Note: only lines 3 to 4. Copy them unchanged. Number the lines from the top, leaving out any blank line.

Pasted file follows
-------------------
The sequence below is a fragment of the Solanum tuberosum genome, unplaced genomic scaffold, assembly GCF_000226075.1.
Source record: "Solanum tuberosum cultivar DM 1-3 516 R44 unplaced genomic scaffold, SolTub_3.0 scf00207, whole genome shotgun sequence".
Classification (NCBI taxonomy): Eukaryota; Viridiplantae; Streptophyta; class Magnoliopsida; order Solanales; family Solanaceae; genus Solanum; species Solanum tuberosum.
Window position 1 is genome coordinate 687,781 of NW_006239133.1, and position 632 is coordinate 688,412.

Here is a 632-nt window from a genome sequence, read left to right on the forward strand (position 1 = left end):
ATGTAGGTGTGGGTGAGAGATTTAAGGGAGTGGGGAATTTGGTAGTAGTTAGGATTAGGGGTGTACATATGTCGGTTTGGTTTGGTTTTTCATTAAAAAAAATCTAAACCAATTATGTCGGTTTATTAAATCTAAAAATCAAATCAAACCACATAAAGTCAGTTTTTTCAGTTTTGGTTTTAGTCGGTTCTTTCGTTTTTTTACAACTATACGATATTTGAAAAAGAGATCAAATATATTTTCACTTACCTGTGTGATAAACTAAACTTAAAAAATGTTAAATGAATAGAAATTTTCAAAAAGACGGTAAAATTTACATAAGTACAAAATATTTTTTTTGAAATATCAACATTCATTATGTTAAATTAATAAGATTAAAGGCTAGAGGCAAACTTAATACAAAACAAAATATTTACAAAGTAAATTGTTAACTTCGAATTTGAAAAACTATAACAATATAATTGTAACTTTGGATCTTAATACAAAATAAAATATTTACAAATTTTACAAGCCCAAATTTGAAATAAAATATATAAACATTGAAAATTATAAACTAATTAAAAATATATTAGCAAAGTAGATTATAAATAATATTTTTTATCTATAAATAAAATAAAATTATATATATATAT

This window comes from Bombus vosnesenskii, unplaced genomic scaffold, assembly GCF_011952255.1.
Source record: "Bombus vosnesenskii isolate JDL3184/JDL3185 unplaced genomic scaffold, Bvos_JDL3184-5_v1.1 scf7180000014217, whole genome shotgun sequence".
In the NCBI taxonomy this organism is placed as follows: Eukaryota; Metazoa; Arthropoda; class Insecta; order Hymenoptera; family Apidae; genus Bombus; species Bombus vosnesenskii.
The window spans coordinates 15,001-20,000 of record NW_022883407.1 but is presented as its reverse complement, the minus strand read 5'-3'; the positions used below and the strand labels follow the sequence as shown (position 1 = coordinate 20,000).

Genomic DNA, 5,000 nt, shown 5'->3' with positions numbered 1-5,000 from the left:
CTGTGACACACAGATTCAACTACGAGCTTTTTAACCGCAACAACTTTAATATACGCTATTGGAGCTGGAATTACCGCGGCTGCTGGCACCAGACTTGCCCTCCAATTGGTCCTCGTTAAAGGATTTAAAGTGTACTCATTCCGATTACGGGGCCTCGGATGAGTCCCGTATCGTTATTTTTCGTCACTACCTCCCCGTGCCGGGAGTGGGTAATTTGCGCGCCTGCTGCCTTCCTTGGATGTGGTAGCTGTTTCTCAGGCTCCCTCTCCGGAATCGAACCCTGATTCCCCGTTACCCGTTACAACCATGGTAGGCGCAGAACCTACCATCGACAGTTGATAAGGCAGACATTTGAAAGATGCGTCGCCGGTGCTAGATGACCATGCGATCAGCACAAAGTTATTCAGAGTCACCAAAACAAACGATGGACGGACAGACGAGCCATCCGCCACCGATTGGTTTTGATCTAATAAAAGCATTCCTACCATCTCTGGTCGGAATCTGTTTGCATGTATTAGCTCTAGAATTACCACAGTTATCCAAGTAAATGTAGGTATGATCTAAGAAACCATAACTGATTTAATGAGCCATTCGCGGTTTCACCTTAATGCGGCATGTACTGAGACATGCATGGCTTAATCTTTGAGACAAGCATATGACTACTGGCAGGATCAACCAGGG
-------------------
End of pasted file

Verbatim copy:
Classification (NCBI taxonomy): Eukaryota; Viridiplantae; Streptophyta; class Magnoliopsida; order Solanales; family Solanaceae; genus Solanum; species Solanum tuberosum.
Window position 1 is genome coordinate 687,781 of NW_006239133.1, and position 632 is coordinate 688,412.